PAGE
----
04 July 2011
Animation: DLR scientists support expedition with a highly accurate 3D model of mountain
Considered one of the most beautiful mountains in the world and, at 8000 metres high, the most difficult to climb, K2 lies on the border between Pakistan and China. For scientists at the German Aerospace Center (Deutsches Zentrum für Luft- und Raumfahrt; DLR), it is the perfect place for testing the latest processes for converting satellite data into 3D models.
DLR (CC-BY 3.0).
DLR scientists support expedition with a highly accurate 3D model of mountain
Considered one of the most beautiful mountains in the world and, at 8000 metres high, the most difficult to climb, K2 lies on the border between Pakistan and China. For scientists at the German Aerospace Center (Deutsches Zentrum für Luft- und Raumfahrt; DLR), it is the perfect place for testing the latest processes for converting satellite data into 3D models. For mountaineers Gerlinde Kaltenbrunner and Ralf Dujmovits, DLR’s 3D model provides an ideal opportunity to plan and analyse their ascent of K2 at the end of June.
K2, in the Karakoram mountain range, is difficult terrain for both mountaineers and the researchers at the DLR Earth Observation Center (EOC). For high-altitude mountaineers, K2 is one of the most challenging mountains; for Stefan Dech, Director of the German Remote Sensing Data Center (Deutsches Fernerkundungsdatenzentrum; DFD) at DLR, the 8000-metre mountain is the most challenging relief on Earth. "The flanks of K2 are very steep, and the high contrast between ice, snow and dark rock complicates the process of using optical data from space to create a highly-accurate 3D model." In the autumn of 2010, DLR ordered data from the US WorldView-2 satellite and made a number of special requests to the operating company, Digital Globe. "The satellite had to be extensively programmed in accordance with the requirements set by DLR engineers to record the ridges and peaks of K2 from three different viewing angles. The scientists fine-tuned the exposure sensitivity in a second overflight to avoid overexposure caused by the white snowfields.
From the collected data, the DLR researchers created views of K2 with a resolution of less than one metre. This is the first time that images of this quality have been published. The DFD operates the WorldView Regional Operations Center in Oberpfaffenhofen, under contract to European Space Imaging (EUSI), which holds the rights to sell WorldView data in Europe. As part of this cooperation, DFD is able to access the data for its own scientific analysis.
Analyses for the ascent route
The result pleased both EOC scientists and mountaineers. Perspective images and a virtual flight around the mountain, only possible using satellite technology, reveal every imaginable ascent route and illustrate the enormous magnitude of this pyramid of rock and ice. "It is really impressive to see the mountain like this," says German mountaineer Ralf Dujmovits. Since mid-June 2011 he and his Austrian wife, Gerlinde Kaltenbrunner, have been in the Himalayan region preparing for their ascent of K2. The satellite view from space is fascinating for the mountaineer: “the position of the observer in space makes the images very vivid,” says Dujmovits. The two mountaineers are planning to climb K2 alongside a small international team, via the previously little travelled and technically challenging north route. Dujmovits is already the only German to have stood on the summit of every 8000-metre mountain. For Gerlinde Kaltenbrunner, it will be the final 8000-metre peak missing in her mountaineering career. "We have carefully analysed the ascent route with DLR and gained important knowledge. The 3D perspectives provide us with a great deal of information that we cannot get from maps and photographs," she says. “After the virtual exploration of our planned ascent, we have a fairly clear idea of which route we will take,” adds Dujmovits.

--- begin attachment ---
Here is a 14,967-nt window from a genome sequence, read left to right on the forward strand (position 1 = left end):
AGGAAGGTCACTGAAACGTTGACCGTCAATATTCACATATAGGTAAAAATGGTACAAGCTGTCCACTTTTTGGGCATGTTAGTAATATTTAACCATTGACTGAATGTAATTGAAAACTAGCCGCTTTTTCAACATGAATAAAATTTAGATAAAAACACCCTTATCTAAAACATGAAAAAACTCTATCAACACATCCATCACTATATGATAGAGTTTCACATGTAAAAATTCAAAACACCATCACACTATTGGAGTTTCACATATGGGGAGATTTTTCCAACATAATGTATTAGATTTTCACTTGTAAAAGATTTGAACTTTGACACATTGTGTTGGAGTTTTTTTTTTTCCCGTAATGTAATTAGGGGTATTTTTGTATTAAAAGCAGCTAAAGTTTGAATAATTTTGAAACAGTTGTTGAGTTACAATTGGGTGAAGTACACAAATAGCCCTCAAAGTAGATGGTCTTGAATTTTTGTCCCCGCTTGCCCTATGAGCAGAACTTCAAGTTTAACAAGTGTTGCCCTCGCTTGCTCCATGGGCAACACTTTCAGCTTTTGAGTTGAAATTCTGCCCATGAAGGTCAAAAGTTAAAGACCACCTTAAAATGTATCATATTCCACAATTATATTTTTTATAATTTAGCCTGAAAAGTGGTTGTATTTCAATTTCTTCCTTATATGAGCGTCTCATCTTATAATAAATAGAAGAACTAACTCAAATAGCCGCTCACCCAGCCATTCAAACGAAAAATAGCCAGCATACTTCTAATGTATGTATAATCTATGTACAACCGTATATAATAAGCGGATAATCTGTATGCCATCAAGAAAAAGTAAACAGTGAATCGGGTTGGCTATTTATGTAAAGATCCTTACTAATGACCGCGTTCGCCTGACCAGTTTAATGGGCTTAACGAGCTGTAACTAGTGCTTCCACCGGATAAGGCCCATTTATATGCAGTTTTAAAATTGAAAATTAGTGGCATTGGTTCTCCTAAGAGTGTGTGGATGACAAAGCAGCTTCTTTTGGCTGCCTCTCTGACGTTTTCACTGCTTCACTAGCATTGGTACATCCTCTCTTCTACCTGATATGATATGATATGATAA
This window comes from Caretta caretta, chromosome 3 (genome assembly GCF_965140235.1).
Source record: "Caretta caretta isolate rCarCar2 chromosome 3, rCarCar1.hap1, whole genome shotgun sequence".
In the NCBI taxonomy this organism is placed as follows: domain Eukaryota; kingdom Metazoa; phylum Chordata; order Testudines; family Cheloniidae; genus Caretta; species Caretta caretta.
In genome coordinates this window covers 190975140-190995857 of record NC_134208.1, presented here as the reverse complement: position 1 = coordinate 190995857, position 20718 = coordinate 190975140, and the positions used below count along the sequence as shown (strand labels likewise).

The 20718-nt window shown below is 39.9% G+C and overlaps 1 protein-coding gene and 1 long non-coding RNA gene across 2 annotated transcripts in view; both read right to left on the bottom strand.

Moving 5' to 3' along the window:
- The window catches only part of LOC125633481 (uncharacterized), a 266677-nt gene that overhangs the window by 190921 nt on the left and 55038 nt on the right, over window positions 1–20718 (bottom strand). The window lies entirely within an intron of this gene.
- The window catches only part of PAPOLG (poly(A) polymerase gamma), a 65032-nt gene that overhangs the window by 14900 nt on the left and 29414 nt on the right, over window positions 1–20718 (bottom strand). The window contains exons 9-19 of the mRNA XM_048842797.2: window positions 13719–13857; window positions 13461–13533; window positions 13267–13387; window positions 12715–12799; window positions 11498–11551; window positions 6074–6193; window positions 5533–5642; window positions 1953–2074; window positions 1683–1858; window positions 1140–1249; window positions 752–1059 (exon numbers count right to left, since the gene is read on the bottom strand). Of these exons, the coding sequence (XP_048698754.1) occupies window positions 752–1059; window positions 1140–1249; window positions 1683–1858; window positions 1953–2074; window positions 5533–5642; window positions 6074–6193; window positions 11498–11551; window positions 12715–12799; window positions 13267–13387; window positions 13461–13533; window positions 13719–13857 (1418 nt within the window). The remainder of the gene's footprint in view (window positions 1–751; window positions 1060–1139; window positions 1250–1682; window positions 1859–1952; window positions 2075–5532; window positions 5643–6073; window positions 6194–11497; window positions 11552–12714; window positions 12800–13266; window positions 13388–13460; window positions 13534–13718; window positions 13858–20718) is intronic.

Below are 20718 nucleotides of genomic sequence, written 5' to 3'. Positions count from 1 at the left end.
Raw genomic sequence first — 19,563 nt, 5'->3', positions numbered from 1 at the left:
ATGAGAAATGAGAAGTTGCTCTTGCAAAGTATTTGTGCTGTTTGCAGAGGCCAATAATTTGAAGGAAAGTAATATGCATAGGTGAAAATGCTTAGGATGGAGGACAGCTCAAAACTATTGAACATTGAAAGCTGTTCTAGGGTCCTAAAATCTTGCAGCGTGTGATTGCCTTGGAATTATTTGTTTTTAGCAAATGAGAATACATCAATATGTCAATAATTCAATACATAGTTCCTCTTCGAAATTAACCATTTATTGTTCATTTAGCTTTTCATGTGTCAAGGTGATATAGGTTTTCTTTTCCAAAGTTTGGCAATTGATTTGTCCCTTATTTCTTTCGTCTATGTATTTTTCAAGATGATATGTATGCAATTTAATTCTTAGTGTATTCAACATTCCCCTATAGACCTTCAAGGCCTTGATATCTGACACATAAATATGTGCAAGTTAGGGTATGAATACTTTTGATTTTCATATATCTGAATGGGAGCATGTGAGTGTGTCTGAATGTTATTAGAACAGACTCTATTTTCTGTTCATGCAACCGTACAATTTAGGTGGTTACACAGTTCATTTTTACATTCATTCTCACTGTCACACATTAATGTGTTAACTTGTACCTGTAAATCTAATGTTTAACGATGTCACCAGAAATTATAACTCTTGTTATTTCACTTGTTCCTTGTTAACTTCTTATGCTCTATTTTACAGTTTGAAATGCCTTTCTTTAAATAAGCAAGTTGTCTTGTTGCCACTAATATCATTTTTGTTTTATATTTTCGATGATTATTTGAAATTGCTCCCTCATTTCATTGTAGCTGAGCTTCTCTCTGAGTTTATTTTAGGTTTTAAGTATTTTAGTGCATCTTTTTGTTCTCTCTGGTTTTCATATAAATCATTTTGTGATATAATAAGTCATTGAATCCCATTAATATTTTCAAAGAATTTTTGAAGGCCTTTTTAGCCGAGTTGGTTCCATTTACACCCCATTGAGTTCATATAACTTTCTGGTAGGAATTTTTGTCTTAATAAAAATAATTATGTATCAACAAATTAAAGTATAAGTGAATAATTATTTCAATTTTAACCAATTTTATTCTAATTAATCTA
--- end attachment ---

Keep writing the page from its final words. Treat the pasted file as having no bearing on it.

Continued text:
A unique view from space
K2 was first conquered on 31 July 1954 by an Italian expedition. Since then, mountaineers have reached its summit 300 times, but 80 people have also tragically lost their lives during ascents and attempted ascents. Details of the north route are of primary importance to the Austrian-German expedition. "There are very few flat spots for the bivouac tents on the otherwise continuously steep rock and ice buttresses, and there are narrow ice channels running laterally across the rocks that offer slightly easier ascent options. All of these details would otherwise have had to be investigated on site through arduous climbing," says Dujmovits. "What is more, we can also see the profile of the Magic Line for the first time." This is a route that Reinhold Messner devised, but which was subsequently mastered by other expeditions.
The K2 elevation model was generated using the latest stereo-optical evaluation processes at the DLR Remote Sensing Technology Institute (Institut für Methodik der Fernerkundung; IMF). The perspective images and animations were then produced at DFD. "We need elevation models for almost every geoscientific investigation. For this reason, we are researching methods to create elevation models from both optical and radar data," says Richard Bamler, Director of the IMF. The DLR researchers were able to generate special perspectives of the 8000-metre mountain between Pakistan and China, to supply the mountaineers with the most precise information possible for their ascent.
The scientists are also planning on accompanying the mountaineers during the expedition itself. "We will be continuously publishing new images, showing the position of Gerlinde Kaltenbrunner, Ralf Dujmovits and their companions," says DLR's Stefan Dech.
Last modified:07/07/2011 10:26:01